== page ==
Professor Ben Varcoe

Research interests

Experimental Quantum Information
My principle research area is quantum information science where we are concerned with the physical nature of information and its manipulation. Information is not just a mathematically property, information has to be stored and processed. Storage is always a physical process and processing or manipulating the information requires a physical operation. For this reason information has to be a quantity that obeys the laws of physics. An understanding of the physics of information processing can help us find new ways of manipulating, storing and moving information. It therefore has widespread implications. To cite a specific example in magnetic medical imaging the largest problem faced by researchers was the removal of background noise. The signals, although small, are capable of being detected by a wide range of devices; hence, it is the treatment of the background which is the real problem. By understanding the nature of information we were able to devise a detection array in which the noise problem was dramatically reduced using an error correction mechanism drawn from quantum optics. Moreover we found that rather than reducing the noise, adding quantum noise actually enhances the ability to detect the signal. We also found that the entire signal processing path needs to be considered in the design of the apparatus, it is not sufficient to consider (or optimise) each element in isolation.

Quantum Communication
Experimental quantum communication at Leeds is working with a spinout company, Cryptographiq Limited, and development partners Airbus Defence and Space, and L3-TRL to develop new and novel communications technologies that will provide future proof cryptographic systems that are based on quantum information principles.

We are also working with the quantum communication hub to deliver a microwave quantum key distribution system. The quantum communications hub consortium has bid successfully for Government funding to be one of four hubs in the EPSRC's new £155m National Network of Quantum Technology Hubs announced today by Greg Clark, Minister of State for Universities, Science and Cities. The new hubs are the centre-piece of the £270 million investment in the UK National Quantum Technologies Programme announced by the Chancellor in the 2013 Autumn Statement.

Quantum Imaging
Coronary artery disease (CAD) represents a significant challenge to both cardiologists and emergency medicine specialists. They must diagnose both symptomatic and asymptomatic patients with multiple cardiovascular risk factors, as well as patients presenting with acute chest pain without any clinical signs. As of 2012, CAD was the most common cause of death globally and a major cause of hospital admissions. Acute coronary syndrome (ACS) refers to a spectrum of cardiac conditions ranging from unstable angina to myocardial infarction (MI) that are caused by a sudden reduction in blood flow to the heart. The most common symptom of ACS is chest pain. Distinguishing between ACS and other causes of chest pain is a huge challenge for cardiologists.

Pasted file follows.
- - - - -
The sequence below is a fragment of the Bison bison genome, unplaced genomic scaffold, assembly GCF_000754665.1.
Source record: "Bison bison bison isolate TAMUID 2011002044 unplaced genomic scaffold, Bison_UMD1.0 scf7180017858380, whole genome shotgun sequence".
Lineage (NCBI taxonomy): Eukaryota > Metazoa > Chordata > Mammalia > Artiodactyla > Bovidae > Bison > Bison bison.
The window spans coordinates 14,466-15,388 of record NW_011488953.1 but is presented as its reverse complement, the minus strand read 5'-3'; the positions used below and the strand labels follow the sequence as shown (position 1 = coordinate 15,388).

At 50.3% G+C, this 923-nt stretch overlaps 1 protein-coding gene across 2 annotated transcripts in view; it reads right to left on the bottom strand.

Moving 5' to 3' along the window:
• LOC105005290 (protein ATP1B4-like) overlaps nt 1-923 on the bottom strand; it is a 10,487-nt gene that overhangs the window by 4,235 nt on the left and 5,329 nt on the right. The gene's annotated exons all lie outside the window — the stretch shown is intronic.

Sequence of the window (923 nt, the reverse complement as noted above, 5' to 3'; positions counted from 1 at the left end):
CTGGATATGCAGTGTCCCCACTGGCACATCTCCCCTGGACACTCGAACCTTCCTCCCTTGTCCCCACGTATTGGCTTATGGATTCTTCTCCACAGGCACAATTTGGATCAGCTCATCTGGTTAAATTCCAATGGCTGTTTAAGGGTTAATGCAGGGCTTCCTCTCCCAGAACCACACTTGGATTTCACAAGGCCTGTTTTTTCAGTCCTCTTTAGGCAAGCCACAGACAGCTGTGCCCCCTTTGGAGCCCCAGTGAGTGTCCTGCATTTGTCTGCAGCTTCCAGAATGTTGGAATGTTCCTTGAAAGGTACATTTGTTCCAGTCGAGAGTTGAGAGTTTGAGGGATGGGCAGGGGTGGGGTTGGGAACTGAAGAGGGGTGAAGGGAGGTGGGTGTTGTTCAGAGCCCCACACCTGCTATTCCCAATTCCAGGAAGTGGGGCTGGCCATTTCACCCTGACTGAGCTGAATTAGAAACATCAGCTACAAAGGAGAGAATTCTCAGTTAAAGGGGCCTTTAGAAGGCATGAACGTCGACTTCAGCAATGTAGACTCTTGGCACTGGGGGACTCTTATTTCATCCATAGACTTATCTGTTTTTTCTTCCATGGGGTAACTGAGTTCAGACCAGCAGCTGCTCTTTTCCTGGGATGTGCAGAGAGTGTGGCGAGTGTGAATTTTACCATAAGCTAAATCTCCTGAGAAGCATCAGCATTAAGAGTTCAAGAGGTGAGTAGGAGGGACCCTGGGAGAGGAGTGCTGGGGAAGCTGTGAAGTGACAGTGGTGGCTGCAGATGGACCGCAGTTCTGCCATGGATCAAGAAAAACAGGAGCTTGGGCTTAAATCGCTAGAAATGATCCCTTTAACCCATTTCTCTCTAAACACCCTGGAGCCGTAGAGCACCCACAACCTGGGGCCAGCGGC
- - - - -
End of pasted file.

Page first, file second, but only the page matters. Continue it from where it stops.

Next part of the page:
Medical Magnetocardiography (MCG), primarily using Superconducting Quantum Interference Devices (SQUIDs), has been used in clinical research for over 50 years, but its widespread adoption has been restricted by high costs (>1 million), the need for highly controlled environments and liquid helium cooling, as well as specialist staff. The University of Leeds has designed a portable magnetometer to enable MCG to be easily employed, at a reduced cost compared with SQUID MCG, in hospital accident and emergency departments or other acute settings.

The Magnetometer Model 1.0 (V1) is a prototype, which was developed using academic research funding at the University of Leeds. This is currently being used in a clinical study, which is also funded by a grant to the University. Quantum Imaging (QI) Ltd is developing Magnetometer Model 2.0 (V2), which can be easily deployed in an acute medical setting. Earlier this year Quantum Imaging Ltd was spun out from the University of Leeds to commercialise the technology.

The QI Magnetometer will identify healthy (non-cardiac) patients and as such addresses two significant unmet healthcare and clinical needs in cardiology. The first is to rule out CAD, including stable and unstable angina and MI, sooner in patients presenting with chest pain. Currently, only 13% of patients with chest pain are discharged within 4 hours of arrival; and around 75% of patients with chest pain of a non-cardiac origin are inappropriately triaged through the chest pain pathway. The second is to prevent inappropriate discharge of patients with a missed MI; around 2%-4% of patients with evolving MI are discharged from the emergency department because of normal electrocardiogram (ECG) findings.

This represents a step change in clinical capability. It will revolutionise the rapid diagnosis of CAD, filtering out those who do not need to be in the care a dedicated cardiology team quickly and efficiently. It will allow clinical teams to focus their effort on those patients who are most in need and reduce waiting times. This will lead to significant cost savings and improved health care.

<h4>Research projects</h4> <p>Any research projects I'm currently working on will be listed below. Our list of all <a href="">research projects</a> allows you to view and search the full list of projects in the faculty.</p>

Research groups and institutes

  • Theoretical Physics